“I believe that this is a retrograde step and plays into the hands of the baby food industry which has failed to support the six-month exclusive breastfeeding policy in the UK.”

Follow up articles on other blogs

The Motherwear Breastfeeding Blog

Mama Knows Breast

July Breastfeeding Journal Articles and Abstracts

Prolonged and Exclusive Breastfeeding Reduces the Risk of Infectious Diseases in Infancy


the study:http://pediatrics.aappublications.org/cgi/content/abstract/peds.2008-3256v1

The Burden of Suboptimal Breastfeeding in the United States: A Pediatric Cost Analysis


Probiotics in Breast Milk Ease Intestinal Pain



Protecting the Next Generation — Eliminating Perinatal HIV-1 Infection


Breastfeeding in Australia:


from the journals…

Prolonged and Exclusive Breastfeeding Reduces the Risk of Infectious Diseases in Infancy
Liesbeth Duijts, Vincent W. V. Jaddoe, Albert Hofman, and Henriette A. Moll
Pediatrics. published 21 June 2010, 10.1542/peds.2008-3256

Factors associated with weaning practices in term infants: a prospective observational study in Ireland.

Tarrant RC, Younger KM, Sheridan-Pereira M, White MJ, Kearney JM.

Br J Nutr. 2010 Jul 5;:1-11. [Epub ahead of print]

Link: http://www.ncbi.nlm.nih.gov:80/entrez/query.fcgi?cmd=Retrieve&dopt=Abstract&db=PubMed&list_uids=20598218

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Factors affecting intention to breastfeed among Syrian and Jordanian mothers: a comparative cross-sectional study.

Al-Akour NA, Khassawneh MY, Khader YS, Ababneh AA, Haddad AM.

Int Breastfeed J. 2010 Jul 2;5(1):6. [Epub ahead of print]

Link: http://www.ncbi.nlm.nih.gov:80/entrez/query.fcgi?cmd=Retrieve&dopt=Abstract&db=PubMed&list_uids=20598137

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Breastfeeding Intentions of Female Physicians.

Sattari M, Levine D, Bertram A, Serwint JR.

Breastfeed Med. 2010 Jun 24;. [Epub ahead of print]

Link: http://www.ncbi.nlm.nih.gov:80/entrez/query.fcgi?cmd=Retrieve&dopt=Abstract&db=PubMed&list_uids=20575714

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Do Breastfeeding Intentions of Pregnant Inner-City Teens and Adult Women Differ?

Alexander A, O’Riordan MA, Furman L.

Breastfeed Med. 2010 Jun 24;. [Epub ahead of print]

Link: http://www.ncbi.nlm.nih.gov:80/entrez/query.fcgi?cmd=Retrieve&dopt=Abstract&db=PubMed&list_uids=20575713

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Preferences for labor and delivery practices between pregnant immigrants and U.S.-born patients: a comparative prospective antenatal survey study.

Ogunleye O, Shelton JA, Ireland A, Glick M, Yeh J.

J Natl Med Assoc. 2010 Jun;102(6):481-4.

Link: http://www.ncbi.nlm.nih.gov:80/entrez/query.fcgi?cmd=Retrieve&dopt=Abstract&db=PubMed&list_uids=20575212

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Paternal Smoking and Breastfeeding in Xinjiang, PR China.

Xu F, Binns C, Zhang H, Yang G, Zhao Y.

J Hum Lact. 2010 Jun 23;. [Epub ahead of print]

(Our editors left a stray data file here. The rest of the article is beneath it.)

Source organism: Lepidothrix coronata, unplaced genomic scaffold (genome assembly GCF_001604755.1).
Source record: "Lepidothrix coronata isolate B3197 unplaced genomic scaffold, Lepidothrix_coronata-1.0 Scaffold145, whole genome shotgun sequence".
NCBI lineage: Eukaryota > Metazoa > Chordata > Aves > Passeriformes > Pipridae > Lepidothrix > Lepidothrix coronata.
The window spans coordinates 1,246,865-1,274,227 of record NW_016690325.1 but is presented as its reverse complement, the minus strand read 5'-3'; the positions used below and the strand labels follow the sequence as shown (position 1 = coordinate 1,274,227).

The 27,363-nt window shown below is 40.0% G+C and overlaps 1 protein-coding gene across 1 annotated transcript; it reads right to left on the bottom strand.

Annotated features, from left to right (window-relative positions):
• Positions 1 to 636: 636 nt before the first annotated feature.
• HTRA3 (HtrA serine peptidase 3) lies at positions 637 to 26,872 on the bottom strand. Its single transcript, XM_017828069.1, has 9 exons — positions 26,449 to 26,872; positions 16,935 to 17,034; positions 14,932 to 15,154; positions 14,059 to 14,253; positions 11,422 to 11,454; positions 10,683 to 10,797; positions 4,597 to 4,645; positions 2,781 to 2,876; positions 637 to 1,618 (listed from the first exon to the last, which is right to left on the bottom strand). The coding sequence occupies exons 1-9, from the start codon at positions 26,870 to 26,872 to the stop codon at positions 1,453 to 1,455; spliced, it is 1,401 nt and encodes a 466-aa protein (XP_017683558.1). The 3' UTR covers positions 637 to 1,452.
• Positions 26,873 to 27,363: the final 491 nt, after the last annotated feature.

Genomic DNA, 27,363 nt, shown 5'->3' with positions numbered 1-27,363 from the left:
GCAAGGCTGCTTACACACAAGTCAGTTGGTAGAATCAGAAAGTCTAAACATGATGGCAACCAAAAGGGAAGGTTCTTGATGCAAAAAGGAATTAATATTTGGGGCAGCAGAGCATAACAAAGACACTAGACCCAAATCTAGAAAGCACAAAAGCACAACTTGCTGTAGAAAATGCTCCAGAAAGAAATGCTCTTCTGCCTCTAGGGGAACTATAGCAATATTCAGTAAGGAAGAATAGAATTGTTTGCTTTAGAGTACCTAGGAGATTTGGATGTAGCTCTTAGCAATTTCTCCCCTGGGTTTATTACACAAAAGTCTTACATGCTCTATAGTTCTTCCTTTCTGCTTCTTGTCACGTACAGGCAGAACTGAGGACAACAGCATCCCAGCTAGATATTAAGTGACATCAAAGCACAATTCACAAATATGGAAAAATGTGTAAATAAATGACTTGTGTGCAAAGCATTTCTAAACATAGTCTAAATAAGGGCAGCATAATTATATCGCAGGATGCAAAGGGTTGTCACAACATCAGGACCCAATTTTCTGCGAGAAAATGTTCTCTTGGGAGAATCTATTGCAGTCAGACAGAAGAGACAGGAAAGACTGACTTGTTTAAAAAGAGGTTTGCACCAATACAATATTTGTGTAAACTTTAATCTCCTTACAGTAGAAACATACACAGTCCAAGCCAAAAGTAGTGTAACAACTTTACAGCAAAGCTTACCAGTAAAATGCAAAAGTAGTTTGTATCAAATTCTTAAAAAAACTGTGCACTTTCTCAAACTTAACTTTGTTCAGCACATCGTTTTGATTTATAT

Link: http://www.ncbi.nlm.nih.gov:80/entrez/query.fcgi?cmd=Retrieve&dopt=Abstract&db=PubMed&list_uids=20574109

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Delayed onset of lactogenesis among first-time mothers is related to maternal obesity and factors associated with ineffective breastfeeding.

Nommsen-Rivers LA, Chantry CJ, Peerson JM, Cohen RJ, Dewey KG.

Am J Clin Nutr. 2010 Jun 23;. [Epub ahead of print]

Link: http://www.ncbi.nlm.nih.gov:80/entrez/query.fcgi?cmd=Retrieve&dopt=Abstract&db=PubMed&list_uids=20573792

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Many factors can determine whether a woman continues to breastfeed: knowing that breastfeeding is good for the baby is important to mothers but breastfeeding in public continues to be a negative experience for some.

McFadden A.

Evid Based Nurs. 2010 Jun 14;. [Epub ahead of print]

Link: http://www.ncbi.nlm.nih.gov:80/entrez/query.fcgi?cmd=Retrieve&dopt=Abstract&db=PubMed&list_uids=20547740

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Babies bringing up feeds. What about breastfed babies?

Walshe CE.

BMJ. 2010 May 25;340:c2759.

Link: http://www.ncbi.nlm.nih.gov:80/entrez/query.fcgi?cmd=Retrieve&dopt=Abstract&db=PubMed&list_uids=20501564

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Effectiveness of planned teaching programme on knowledge and attitude about complementary feeding among mothers of infants.

Dsouza A, Valsaraj BP, Priyadarshini S.

Nurs J India. 2009 Nov;100(11):246-7.

Link: http://www.ncbi.nlm.nih.gov:80/entrez/query.fcgi?cmd=Retrieve&dopt=Abstract&db=PubMed&list_uids=20481344

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Recent Evidence of the Effectiveness of Educational Interventions for Improving Complementary Feeding Practices in Developing Countries.

Shi L, Zhang J.

J Trop Pediatr. 2010 Jun 17;. [Epub ahead of print]

Link: http://www.ncbi.nlm.nih.gov:80/entrez/query.fcgi?cmd=Retrieve&dopt=Abstract&db=PubMed&list_uids=20558381

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Factors influencing the infant feeding decision for socioeconomically deprived pregnant teenagers: the moral dimension.

Dyson L, Green JM, Renfrew MJ, McMillan B, Woolridge M.

Birth. 2010 Jun;37(2):141-9.

Link: http://www.ncbi.nlm.nih.gov:80/entrez/query.fcgi?cmd=Retrieve&dopt=Abstract&db=PubMed&list_uids=20557537

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Managing breastfeeding and work: a Foucauldian secondary analysis.

Payne D, Nicholls DA.

J Adv Nurs. 2010 Jun 16;. [Epub ahead of print]

Link: http://www.ncbi.nlm.nih.gov:80/entrez/query.fcgi?cmd=Retrieve&dopt=Abstract&db=PubMed&list_uids=20557398

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Antiretroviral regimens in pregnancy and breast-feeding in Botswana.